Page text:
She has the quintessential makeup of the mid-1990s with dark brows to match her dark red wine lips and she’s always in black stockings. She’s pretty, but not a knockout. Her grey and black skirt suits hit above the knee and they are cut closely to her waist.
Willey’s look tends to blend in with the dark lighting of the series, but it’s a fresh break from the loud suits of Tripp. These opposites are magnificent in scenes together.
This take’s me to Ann Coulter, played by Cobie Smulders. It’s only accurate to reality that Coulter is the hottest (and sharpest) of the women portrayed in Impeachment.
Coulter, of course, has better hair than the blonde wig they put Smulders in, but it’s a nice try. In one scene, pouring wine, Coulter is in black tights, a black mini skirt, and a silver silk blouse. The tights and mini skirt could not be more spot-on.
I’d argue Coulter wouldn’t ever wear such a blouse. A quarter sleeve black blazer with a creme cashmere would have been more fitting.
Paula Jones, played by Annaleigh Ashford, could be one of the most impressive cast members in the series. In terms of appearance, her southern big brown curly hair and overly caked makeup are accurate to her earlier days in the Clinton scandal.
Jones’ look lends itself to the show’s depiction of her. She’s a victim, at least in the first episode, but never really wanted to be.
She has to put on the most serious ensemble she owns — a black turtleneck, black blazer, and gold earrings — for her press conference, but ‘Does she even really want to be doing this?’ you start thinking to yourself.
She is the one character who seems to be consistently put in the most uncomfortable environments. The first time we see her is at her home in California, she’s in sweats. Every time after that, Jones is with attorneys in dark rooms or in front of the media. Her overdone wardrobe reflects that sense of internal struggle.
If you have no other reason to watch Impeachment, it should be to see Margo Martindale play literary agent Lucianne Goldberg who is the series’ comedian.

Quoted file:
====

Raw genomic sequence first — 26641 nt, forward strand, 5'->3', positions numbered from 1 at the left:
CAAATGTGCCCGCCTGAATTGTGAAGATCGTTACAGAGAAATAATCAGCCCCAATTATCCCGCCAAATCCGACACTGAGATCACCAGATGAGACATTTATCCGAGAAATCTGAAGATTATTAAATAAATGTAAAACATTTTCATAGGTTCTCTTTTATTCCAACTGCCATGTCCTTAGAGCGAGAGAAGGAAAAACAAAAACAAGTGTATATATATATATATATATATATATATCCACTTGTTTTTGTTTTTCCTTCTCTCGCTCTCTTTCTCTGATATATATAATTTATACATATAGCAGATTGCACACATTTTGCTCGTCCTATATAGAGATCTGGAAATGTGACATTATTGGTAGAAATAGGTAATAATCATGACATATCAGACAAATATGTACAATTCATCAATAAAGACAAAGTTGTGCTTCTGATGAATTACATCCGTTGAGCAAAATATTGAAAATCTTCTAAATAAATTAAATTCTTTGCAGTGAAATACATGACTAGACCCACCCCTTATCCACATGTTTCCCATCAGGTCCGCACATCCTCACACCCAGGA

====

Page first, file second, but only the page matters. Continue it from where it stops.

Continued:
In the best line of the night, a waiter asks Goldberg to put out her cigarette to which she replies “Oh fantastic, the whole earth is becoming Berkley, California.” While waiting to meet Tripp for lunch, Goldberg sits on her cell phone with one hand while smoking in another.
And her hair is childlike, a platinum blonde with a single barrette holding back her bangs. What is it about older women with girlish hair that is so cute? That contrast between old age and childhood always draws people in. It’s fascinating.
Goldberg, in another scene, sits on her couch while answering a brassy gold rotary phone, wearing an orange caftan. In a series about Washington, D.C., she’s the closest we’ll get to a glamour puss.
Lastly, there is Monica Lewinsky, played by Beanie Feldstein. The real life Lewinsky played a part in the series’ making, so expect an angelic portrayal of her.
Lewinksy, ironically at the center of the storyline, lacks any sort of aesthetic depth. Why is she depicted as being obese? Was Lewinksy really this plus size and weight-obsessed at the time of her affair with Clinton?
Her workout look comes off like Tracy Turnblad going to aerobics. Even when she is more accurately shown in a red lip, half-up-half-down do, and a black skirt suit, none of it feels genuine. It feels like a rewriting of history, not a dramatic interpretation.
For being the central character, she’s a sideshow compared to the others.
John Binder is a reporter for Breitbart News. Email him at firstname.lastname@example.org. Follow him on Twitter here.